By Omar Sacirbey
Medical cannabis pioneer Lynnette Shaw is back in business – or, at least, trying to get back in business.
In 2011, the federal government prohibited Shaw, who founded the first licensed medical cannabis dispensary in the country, from working in the marijuana industry ever again as part of a court settlement.
But after winning one of the most significant legal cases against the government over marijuana in October, Shaw is trying to get back to doing what she loves best: run a dispensary.
The 61-year-old believes the legal win gives her the ability to work in the cannabis industry again, and that’s exactly what she is now trying to do.
Shaw plans to apply for one of four new dispensary licenses in Marin County, California, and also has her sights set on reopening her former dispensary, the Marin Alliance for Medical Marijuana, at its previous location. That could potentially require another legal battle, but victory would be a fitting end to the story of one woman’s fight against the federal government.
“Now I can get on with my life,” said Shaw, whose tussle with the government left her with huge debts, facing foreclosure on her home and living on welfare. “I think I deserve a place of my own. Ideally, I’d like to have two dispensaries.”
Shaw opened Marin Alliance in the town of Fairfax in Marin County in 1996, when the cannabis industry was first emerging from the shadows. In 1998, however, the federal government filed an injunction prohibiting Shaw and the dispensary from selling medical marijuana.
Shaw was able to resist until 2011, when the federal government went after her landlord as part of a bigger crackdown in California, threatening to use asset forfeiture laws to take away his property because he rented it to a business violating federal law.
Rather than let her landlord, Farshid Ezazi, lose his property, Shaw voluntarily closed her dispensary. Under the settlement, Ezazi agreed that he would never again rent to Shaw, while Shaw was barred from working in the industry.
Shaw kept up the legal fight, however.
Her efforts finally paid off on Oct. 19, when a California district court judge issued a ruling that said the federal government does not have the right to enforce an injunction against Marin Alliance.
The judge based his ruling on a new congressional law – the Rohrabacher-Farr Amendment – that prohibits the Department of Justice from spending funds on prosecuting cases against medical marijuana providers and patients in states where medical marijuana is legal.
“They’re not going to prosecute any more dispensaries, they can’t,” Shaw said. “They’ve got to obey the law. This is a big deal. I think this is the end of the medical marijuana war.”
Indeed, marijuana advocates saw the case as a precedent, and federal raids have mostly ceased under the Obama administration.
Shaw believes the Rohrbacher-Farr Amendment could help her move back into her old location – and that the law could be cited to prevent the federal government from enforcing the settlement that says Ezazi is forbidden from renting to her.
“We have to go to court and have the settlement declared unenforceable,” said Shaw, who added that Ezazi wants to pursue the case. “We’re raising money for the lawyers.”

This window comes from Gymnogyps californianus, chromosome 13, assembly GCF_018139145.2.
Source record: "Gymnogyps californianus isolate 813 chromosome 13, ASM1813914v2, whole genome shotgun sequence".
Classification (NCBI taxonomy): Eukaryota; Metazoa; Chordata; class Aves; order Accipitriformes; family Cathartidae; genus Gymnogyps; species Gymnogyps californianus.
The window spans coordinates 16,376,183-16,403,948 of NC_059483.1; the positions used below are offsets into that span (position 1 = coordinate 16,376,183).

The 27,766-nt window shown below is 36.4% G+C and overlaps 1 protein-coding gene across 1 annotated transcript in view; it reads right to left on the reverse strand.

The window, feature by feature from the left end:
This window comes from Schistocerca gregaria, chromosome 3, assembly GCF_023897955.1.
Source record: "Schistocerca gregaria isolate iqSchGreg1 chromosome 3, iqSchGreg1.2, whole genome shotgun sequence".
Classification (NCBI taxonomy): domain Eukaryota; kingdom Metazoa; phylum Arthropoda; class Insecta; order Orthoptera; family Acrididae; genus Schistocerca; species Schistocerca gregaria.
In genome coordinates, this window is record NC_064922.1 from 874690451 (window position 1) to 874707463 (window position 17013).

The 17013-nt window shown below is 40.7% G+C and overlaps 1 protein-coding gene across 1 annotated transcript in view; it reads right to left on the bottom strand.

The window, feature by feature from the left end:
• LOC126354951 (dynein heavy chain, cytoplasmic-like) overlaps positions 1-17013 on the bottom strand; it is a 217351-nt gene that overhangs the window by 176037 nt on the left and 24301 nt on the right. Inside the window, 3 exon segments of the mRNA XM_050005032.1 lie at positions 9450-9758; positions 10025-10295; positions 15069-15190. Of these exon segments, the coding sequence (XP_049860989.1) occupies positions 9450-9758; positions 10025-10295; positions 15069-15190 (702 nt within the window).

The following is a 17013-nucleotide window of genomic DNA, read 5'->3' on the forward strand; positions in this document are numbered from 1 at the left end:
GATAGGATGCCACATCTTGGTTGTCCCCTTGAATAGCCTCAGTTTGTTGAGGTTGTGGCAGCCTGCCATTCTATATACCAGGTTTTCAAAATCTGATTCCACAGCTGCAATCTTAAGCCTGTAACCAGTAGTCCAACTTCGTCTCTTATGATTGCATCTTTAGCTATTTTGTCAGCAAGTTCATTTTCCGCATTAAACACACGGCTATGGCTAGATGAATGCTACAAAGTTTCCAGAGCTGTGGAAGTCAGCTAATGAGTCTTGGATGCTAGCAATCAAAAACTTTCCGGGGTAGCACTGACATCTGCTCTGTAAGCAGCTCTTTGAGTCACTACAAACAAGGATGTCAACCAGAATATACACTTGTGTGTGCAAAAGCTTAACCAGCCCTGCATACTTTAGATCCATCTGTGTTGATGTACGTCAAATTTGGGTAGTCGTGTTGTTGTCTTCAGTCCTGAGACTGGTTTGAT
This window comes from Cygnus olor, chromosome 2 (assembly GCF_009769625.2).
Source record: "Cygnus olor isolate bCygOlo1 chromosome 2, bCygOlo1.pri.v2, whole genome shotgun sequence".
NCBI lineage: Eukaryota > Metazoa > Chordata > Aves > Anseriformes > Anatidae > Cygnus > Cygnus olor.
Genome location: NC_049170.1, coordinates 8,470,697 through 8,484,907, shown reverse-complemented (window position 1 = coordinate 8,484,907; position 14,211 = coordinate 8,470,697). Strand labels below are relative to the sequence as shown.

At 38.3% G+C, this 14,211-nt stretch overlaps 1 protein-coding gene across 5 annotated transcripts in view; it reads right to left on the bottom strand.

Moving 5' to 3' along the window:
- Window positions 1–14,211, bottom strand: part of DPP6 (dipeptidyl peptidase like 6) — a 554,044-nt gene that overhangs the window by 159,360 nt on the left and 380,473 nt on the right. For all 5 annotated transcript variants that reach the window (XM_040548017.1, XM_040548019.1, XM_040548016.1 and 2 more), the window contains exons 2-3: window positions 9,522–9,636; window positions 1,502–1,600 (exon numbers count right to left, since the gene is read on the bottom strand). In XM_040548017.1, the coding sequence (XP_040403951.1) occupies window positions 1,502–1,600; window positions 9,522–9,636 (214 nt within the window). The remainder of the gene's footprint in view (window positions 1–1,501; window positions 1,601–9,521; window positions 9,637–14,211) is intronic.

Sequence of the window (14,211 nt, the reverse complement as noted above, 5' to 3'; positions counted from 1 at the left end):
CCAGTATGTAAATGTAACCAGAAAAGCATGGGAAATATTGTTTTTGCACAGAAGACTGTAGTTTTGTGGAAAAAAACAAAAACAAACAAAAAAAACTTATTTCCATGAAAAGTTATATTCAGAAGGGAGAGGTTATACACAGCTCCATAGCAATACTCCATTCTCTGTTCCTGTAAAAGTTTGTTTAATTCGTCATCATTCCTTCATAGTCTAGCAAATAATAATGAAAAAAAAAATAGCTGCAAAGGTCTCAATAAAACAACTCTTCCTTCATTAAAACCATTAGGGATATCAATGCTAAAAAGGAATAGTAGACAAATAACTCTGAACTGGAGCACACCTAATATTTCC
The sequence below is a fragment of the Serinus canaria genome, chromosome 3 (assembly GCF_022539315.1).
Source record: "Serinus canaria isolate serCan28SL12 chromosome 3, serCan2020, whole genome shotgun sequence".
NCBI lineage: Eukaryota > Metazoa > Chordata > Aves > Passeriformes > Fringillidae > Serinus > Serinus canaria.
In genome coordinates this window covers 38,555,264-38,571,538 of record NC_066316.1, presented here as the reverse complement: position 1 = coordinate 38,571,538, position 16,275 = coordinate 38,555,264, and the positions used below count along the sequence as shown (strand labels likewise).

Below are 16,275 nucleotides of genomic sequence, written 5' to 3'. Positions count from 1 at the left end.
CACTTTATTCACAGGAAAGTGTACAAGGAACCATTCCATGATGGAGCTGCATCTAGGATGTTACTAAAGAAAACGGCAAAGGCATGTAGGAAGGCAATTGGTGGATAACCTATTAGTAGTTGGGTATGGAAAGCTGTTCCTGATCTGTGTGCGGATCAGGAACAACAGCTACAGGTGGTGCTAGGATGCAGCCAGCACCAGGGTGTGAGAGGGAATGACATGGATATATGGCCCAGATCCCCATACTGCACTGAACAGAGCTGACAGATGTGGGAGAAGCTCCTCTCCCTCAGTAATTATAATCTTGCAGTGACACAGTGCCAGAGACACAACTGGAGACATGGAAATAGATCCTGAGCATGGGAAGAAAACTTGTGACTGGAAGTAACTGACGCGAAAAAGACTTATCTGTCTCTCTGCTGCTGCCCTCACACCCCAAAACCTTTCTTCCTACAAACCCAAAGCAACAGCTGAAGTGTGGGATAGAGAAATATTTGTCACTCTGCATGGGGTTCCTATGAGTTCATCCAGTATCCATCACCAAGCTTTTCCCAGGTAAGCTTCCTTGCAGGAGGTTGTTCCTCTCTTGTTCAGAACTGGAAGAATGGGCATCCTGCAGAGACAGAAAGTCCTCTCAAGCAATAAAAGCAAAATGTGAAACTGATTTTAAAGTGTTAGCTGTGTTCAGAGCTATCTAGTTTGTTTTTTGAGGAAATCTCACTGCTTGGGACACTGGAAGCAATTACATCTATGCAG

That, however, could take several years.
While that situation plays out, Shaw also has her eyes on a two-floor restored farm house in western Marin County on sale for about $700,000. The building meets the county’s requirements for how far dispensaries have to be from schools, parks and other venues, Shaw said.
The problem, however, is that retail operations have to operate in a so-called commercial-village zone, while the farmhouse is located in a commercial zone.
Shaw believes county planners could be persuaded to modify the zoning to allow her to open a dispensary. She is seeking an investor to provide about $20,000 so she can put a hold on the house for a few months while she works on getting the zoning modified and waits to see whether she’ll receive a license.
“If the locals love what we do, and I think they do, then I think we have a good chance,” Shaw said.
If she can’t buy the property outright, she will seek a lease-to-buy option, Shaw said. Should Shaw land the farmhouse, she intends to set aside space for patient counseling and also sell accessories like T-shirts.
She’s also enamored with the new technology that’s been developed for the marijuana industry in recent years, such as sales tracking programs, THC testing and extraction equipment.
Shaw estimates that her startup costs for the new dispensary would range between $800,000 and $1 million dollars, including the $700,000 barn purchase, as well as product, computers, payment processing systems, and starting utility and labor costs.
That’s quite a difference from her first dispensary. Shaw needed less than $10,000 to get started that one started in 1996. Back then, she started by pooling together money from a small number of patients, buying the product herself and building a base of patients from there. Today, she’s hoping investors step up.
While Shaw hasn’t been allowed to work in the medical marijuana industry for four years, she said she has spent time watching other dispensaries. Among the lessons learned? Put good security cameras in areas where employees process and package cannabis.
“No matter how good your employees are, you’re going to lose stock,” Shaw said. “The honor system doesn’t work that well.
Omar Sacirbey can be reached at firstname.lastname@example.org